Black money bill passed by LS, Opposition says inspector raj is back

  • HT Correspondent, Hindustan Times, New Delhi
  • Updated: May 12, 2015 00:56 IST

The Lok Sabha Monday passed a tough bill imposing heavy penalties for stashing black money abroad, a move described as “draconian, very harsh and retrograde” by the Opposition.

Introduced in the Lok Sabha by finance minister Arun Jaitley, the Undisclosed Foreign Income and Assets (Imposition of Tax) Bill, 2015, seeks to impose a 120% of tax and penalty on undisclosed foreign assets and income besides a jail term of up to 10 years.

Before the new law kicks in, there would be a short compliance window for persons with undisclosed income abroad to come clean by paying 30% tax and 30% penalty, the minister said.

A separate bill would soon be brought in to tackle the menace at home, he said.

The bill was passed by voice vote with Opposition’s support as Jaitley dismissed apprehensions that innocent people would be harassed. He said the government didn’t intend to proceed against trivial violations but won’t let big fish escape.

As the legislation was categorised as a money bill, it could only be introduced in the Lok Sabha. The bill now goes go to the Rajya Sabha, which, however, has limited powers in its passage and will have to return it to the lower House within 14 days, with or without recommendations.

The Lok Sabha can either accept or reject the recommendations and if the Rajya Sabha does not return it, the bill would be deemed to have been passed by both the Houses.

Moving the bill, Jaitley rejected the Opposition’s demand to refer the bill to a standing committee for wider deliberations.

Initiating the debate, Congress member Deepender Singh Hooda said many taxpaying, law-abiding innocent residents and citizens of the country would face a “lot of hardships”.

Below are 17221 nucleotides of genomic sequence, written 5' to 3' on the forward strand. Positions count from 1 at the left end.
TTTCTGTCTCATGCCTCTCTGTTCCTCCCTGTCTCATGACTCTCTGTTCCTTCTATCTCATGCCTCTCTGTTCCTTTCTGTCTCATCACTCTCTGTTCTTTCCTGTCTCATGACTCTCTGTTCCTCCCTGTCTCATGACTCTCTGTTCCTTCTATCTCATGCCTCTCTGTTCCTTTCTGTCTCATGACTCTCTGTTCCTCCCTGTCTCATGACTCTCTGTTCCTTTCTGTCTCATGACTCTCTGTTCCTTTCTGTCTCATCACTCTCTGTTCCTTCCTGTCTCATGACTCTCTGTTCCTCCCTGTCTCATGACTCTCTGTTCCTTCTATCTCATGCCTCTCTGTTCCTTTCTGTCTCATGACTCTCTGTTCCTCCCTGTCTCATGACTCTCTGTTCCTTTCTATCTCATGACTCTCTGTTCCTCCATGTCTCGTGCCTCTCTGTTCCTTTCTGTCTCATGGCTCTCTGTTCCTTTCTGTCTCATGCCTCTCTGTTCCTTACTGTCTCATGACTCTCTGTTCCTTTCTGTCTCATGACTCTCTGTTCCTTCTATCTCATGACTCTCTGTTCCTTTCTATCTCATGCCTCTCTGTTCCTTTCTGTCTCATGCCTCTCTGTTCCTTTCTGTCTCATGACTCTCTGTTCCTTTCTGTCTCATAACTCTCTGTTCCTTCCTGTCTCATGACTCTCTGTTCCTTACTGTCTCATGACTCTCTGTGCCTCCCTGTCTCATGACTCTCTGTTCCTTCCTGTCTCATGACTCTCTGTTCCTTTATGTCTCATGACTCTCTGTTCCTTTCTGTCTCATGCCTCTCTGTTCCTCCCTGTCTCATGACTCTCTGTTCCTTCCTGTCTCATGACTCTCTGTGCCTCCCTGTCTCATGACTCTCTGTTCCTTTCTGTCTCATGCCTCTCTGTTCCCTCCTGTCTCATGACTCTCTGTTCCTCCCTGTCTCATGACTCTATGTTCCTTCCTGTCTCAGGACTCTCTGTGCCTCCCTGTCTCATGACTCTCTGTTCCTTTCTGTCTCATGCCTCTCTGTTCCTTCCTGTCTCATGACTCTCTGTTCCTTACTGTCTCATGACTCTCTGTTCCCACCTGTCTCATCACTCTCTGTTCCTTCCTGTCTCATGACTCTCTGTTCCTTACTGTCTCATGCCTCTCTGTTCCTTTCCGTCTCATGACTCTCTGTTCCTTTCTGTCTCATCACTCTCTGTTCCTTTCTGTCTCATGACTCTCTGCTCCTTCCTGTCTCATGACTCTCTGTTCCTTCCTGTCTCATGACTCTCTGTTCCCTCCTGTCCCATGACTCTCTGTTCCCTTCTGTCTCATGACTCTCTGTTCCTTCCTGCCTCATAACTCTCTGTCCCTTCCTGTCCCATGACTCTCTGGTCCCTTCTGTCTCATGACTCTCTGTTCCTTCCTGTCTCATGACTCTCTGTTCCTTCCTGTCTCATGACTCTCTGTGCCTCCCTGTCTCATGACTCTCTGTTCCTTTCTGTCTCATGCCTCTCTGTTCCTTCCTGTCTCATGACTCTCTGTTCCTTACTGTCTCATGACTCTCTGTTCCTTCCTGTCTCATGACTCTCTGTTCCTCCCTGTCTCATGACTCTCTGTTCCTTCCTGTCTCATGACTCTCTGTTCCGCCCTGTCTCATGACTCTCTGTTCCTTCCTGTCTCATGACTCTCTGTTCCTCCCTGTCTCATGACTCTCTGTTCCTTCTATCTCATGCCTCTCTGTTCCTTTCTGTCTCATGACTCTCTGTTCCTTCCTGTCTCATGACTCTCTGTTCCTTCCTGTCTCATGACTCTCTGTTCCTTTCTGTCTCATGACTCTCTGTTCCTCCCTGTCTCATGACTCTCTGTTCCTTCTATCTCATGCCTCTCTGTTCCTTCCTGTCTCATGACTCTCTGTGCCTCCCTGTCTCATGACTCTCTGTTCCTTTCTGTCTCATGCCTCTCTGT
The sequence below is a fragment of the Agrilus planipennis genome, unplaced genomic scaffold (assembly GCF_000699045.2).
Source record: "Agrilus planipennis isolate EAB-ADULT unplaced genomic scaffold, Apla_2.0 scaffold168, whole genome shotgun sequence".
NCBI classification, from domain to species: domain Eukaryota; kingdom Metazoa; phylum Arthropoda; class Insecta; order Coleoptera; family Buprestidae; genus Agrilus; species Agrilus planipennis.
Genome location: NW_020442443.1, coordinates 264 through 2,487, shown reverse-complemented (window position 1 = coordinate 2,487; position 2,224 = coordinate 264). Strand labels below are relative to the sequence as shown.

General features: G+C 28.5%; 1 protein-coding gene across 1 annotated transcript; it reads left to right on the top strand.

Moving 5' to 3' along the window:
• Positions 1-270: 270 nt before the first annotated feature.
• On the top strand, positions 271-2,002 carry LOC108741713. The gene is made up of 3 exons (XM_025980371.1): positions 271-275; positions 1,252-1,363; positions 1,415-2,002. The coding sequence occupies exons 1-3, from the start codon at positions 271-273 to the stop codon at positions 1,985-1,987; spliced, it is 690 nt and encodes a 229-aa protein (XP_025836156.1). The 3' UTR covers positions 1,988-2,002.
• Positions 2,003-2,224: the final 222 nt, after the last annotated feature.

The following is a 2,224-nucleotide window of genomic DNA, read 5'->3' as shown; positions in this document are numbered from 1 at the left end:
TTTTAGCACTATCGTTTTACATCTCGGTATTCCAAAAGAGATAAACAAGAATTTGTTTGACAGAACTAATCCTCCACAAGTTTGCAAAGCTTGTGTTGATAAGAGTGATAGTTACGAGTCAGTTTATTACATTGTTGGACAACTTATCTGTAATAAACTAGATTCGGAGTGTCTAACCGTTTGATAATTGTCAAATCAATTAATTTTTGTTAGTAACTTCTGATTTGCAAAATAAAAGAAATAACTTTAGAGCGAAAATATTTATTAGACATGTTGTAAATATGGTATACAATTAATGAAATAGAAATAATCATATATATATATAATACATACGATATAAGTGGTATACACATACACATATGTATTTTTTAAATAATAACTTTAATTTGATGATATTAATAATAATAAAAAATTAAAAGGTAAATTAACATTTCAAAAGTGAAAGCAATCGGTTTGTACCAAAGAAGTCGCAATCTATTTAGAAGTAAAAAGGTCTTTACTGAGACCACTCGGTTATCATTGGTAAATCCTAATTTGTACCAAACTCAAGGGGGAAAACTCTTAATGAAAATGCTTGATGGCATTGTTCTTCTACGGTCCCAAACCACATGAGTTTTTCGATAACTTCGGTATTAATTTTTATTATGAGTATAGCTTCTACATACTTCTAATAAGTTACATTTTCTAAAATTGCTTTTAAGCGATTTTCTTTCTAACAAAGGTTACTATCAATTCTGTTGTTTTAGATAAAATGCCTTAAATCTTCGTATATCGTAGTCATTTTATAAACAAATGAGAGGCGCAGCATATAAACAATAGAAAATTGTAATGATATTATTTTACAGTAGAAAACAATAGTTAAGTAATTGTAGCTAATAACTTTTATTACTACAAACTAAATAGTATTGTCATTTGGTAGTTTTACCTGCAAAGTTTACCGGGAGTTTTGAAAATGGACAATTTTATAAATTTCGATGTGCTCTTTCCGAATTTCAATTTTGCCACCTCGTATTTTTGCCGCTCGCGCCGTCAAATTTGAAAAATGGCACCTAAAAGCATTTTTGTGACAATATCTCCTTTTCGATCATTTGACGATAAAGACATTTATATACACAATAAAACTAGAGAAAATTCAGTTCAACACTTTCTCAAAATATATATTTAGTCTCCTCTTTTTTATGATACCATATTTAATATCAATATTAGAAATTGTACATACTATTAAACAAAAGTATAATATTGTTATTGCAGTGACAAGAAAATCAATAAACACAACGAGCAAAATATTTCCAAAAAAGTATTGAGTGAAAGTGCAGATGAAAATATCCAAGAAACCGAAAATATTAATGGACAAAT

The Congress leader from Haryana warned that the law would give “unbridled power” to tax officials to harass students studying abroad and NRIs.

Many Indians living abroad might give up their citizenship, as they would have to provide paper trail of assets and a slip could lead result in severe penalty and imprisonment.

The Congress, he said, was supporting the bill as it didn’t want to be accused of “standing between the people and `15 lakh”. He was referring to Prime Minister Narendra Modi’s campaign claim that if all the Indian money illegally stashed abroad was brought back, everybody would stand to gain `15 lakh.

Biju Janata Dal’s Bartuhari Mahtab said the proposed law was “very harsh and retrograde” and could be misused for “political vendetta”.

Ally Shiv Sena, too, urged caution. Its member Arvind Sawant said due care should be taken to see that the law didn’t turn “draconian”.

Though Congress member Shashi Tharoor backed the bill, he said there were four fatal flaws in the new legislation, as the government would not have access to information about the people who it intended to prosecute. “You can’t jail unknown people. There are no safeguards for protecting the innocent. It will end up creating more NRIs and drive away businesses….It is like recreating the inspector raj.”

On fears that innocent persons could get penalised, Jaitley said no action would be taken against people having `5 lakh or equivalent amount in their overseas accounts.

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